Zandar Active Member

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    This is not an issue with letting the battery break in, condition, etc. (not that that's even a good idea). The OP is obviously having some sort of issue with either software (an app draining the battery or a bad OS update) or hardware (broken battery or something not being able to go to standby).

    OP, let us know how it turns out since people might get here from a search and could benefit from your experience.
     
  10. FoxKat

    FoxKat Premium Member
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    Thanks for the ref, and only to clarify... There is no evidence that letting the battery die even once does anything toward promoting good battery health or extending its ability to take a "full charge". I will also say that doing so even a few times will have little perceptive negative impact, but the fact is, a Lithium Ion (or Ion Polymer) battery has only so many cycles available to it before the battery has lost its capacity to a certain percentage. So, unless you're using the battery for reasons OTHER than to simply discharge it, you're OK. Now, if you are using the battery simply to discharge it and then fully recharge it ("cycling"), believing it will somehow magically extend the battery's ability to hold a certain level of current, you are wasting your time, the money spent on the electricity, the lifespan of your phone AND the battery's effective lifespan.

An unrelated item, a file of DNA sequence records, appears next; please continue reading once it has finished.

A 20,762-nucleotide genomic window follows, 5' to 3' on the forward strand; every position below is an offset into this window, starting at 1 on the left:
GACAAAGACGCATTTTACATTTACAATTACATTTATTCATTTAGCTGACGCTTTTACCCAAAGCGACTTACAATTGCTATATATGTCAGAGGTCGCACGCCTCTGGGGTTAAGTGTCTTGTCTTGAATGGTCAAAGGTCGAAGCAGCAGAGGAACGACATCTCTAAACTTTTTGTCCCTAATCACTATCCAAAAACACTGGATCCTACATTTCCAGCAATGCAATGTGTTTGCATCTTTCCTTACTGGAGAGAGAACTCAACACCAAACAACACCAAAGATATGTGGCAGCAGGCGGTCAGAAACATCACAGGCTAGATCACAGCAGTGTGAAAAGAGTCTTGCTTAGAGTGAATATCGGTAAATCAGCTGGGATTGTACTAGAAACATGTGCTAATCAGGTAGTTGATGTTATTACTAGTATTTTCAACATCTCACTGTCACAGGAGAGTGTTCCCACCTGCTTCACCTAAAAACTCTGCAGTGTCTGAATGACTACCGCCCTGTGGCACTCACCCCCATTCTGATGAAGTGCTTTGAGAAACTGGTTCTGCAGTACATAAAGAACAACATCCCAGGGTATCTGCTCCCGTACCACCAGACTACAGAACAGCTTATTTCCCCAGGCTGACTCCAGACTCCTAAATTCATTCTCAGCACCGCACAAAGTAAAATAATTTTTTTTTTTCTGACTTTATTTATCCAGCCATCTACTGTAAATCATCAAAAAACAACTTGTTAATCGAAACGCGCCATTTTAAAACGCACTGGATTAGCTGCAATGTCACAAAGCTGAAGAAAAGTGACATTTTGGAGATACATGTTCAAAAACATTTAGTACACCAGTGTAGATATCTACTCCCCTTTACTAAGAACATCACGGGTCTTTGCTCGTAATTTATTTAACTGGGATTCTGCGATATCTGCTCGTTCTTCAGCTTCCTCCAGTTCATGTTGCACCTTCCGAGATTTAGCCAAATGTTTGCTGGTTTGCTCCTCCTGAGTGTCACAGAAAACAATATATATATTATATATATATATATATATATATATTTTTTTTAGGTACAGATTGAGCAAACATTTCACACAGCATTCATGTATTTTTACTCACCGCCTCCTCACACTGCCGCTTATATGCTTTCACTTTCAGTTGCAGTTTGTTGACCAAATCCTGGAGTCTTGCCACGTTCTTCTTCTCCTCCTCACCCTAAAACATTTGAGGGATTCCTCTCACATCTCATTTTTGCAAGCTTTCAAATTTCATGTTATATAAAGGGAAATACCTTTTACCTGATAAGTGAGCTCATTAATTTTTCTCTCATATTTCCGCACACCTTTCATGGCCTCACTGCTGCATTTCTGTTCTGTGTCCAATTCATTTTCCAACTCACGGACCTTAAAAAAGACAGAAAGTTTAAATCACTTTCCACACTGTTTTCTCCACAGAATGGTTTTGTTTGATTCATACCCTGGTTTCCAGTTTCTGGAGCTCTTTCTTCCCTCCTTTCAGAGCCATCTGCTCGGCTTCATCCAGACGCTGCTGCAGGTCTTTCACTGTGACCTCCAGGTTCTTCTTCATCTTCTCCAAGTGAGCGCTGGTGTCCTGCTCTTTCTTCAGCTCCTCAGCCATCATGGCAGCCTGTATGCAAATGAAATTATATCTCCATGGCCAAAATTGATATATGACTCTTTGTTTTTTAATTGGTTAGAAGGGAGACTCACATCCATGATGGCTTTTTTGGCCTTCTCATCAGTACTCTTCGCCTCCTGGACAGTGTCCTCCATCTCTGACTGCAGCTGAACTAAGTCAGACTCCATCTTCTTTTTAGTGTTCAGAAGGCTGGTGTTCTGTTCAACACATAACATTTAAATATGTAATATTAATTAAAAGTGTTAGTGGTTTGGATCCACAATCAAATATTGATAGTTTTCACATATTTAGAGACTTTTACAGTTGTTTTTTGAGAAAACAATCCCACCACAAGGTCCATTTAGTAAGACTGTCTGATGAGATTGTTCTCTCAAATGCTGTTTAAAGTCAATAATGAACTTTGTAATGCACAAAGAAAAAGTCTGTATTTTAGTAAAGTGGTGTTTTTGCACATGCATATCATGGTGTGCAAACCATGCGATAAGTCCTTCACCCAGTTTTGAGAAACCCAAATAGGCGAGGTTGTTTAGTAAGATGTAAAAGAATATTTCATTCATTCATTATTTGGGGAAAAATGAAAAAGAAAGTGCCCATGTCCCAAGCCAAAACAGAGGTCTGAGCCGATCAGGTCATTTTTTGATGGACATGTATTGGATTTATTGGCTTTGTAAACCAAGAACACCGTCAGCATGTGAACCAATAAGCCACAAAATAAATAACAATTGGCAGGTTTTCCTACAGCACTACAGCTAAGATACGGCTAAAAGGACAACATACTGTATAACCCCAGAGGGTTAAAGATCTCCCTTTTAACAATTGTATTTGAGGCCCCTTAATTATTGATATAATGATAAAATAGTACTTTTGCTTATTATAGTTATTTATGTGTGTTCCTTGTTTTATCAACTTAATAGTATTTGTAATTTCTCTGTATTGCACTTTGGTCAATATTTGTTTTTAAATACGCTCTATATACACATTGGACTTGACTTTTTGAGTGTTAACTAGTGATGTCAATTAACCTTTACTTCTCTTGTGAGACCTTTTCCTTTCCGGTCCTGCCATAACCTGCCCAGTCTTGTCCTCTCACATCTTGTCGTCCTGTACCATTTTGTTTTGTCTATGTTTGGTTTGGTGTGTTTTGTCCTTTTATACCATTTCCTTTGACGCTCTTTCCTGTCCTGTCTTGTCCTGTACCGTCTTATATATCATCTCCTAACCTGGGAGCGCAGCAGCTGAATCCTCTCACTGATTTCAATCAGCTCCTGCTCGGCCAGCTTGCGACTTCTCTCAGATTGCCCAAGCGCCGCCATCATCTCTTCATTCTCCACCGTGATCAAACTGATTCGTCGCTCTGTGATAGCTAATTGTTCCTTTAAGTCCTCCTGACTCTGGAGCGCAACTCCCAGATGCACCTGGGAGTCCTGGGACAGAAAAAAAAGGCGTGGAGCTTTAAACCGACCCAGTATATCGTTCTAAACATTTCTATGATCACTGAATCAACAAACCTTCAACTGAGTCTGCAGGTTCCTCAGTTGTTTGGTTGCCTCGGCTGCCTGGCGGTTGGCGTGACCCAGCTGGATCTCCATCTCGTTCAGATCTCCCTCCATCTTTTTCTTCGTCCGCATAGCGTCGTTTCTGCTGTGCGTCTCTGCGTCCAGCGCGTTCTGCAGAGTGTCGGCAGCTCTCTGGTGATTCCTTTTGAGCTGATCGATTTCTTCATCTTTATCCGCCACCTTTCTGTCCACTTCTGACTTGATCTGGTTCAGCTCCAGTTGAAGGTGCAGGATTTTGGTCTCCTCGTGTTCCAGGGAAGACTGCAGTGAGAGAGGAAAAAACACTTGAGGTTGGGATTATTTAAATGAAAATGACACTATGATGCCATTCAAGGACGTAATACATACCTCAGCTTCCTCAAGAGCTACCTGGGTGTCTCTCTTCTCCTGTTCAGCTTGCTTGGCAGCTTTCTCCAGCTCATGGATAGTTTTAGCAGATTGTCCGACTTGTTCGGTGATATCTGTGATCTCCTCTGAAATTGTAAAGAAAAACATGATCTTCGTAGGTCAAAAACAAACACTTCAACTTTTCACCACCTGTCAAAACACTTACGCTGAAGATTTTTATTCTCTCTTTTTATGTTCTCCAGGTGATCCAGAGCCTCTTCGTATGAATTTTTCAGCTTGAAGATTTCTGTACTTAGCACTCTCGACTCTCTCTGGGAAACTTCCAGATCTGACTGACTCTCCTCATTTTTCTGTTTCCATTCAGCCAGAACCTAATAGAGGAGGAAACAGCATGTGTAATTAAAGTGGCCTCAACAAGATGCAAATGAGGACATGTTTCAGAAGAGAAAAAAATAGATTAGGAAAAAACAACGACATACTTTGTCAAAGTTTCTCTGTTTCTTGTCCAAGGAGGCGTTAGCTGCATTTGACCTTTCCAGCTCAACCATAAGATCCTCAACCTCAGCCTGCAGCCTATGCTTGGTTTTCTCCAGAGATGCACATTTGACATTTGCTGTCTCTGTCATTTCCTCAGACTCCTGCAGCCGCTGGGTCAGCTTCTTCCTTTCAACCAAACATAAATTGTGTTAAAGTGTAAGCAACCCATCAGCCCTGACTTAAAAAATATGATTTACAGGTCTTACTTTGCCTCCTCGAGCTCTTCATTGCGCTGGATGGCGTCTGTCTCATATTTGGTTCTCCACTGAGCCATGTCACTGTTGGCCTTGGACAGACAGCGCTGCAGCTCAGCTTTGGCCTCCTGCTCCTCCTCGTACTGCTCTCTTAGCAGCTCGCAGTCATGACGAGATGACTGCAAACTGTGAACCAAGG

There is however plenty of evidence in studies done in many laboratories and under strict testing conditions that prove allowing the battery to discharge below certain thresholds, or charging beyond certain thresholds will at the very least impact the battery's life by reducing its capacity by stressing the battery.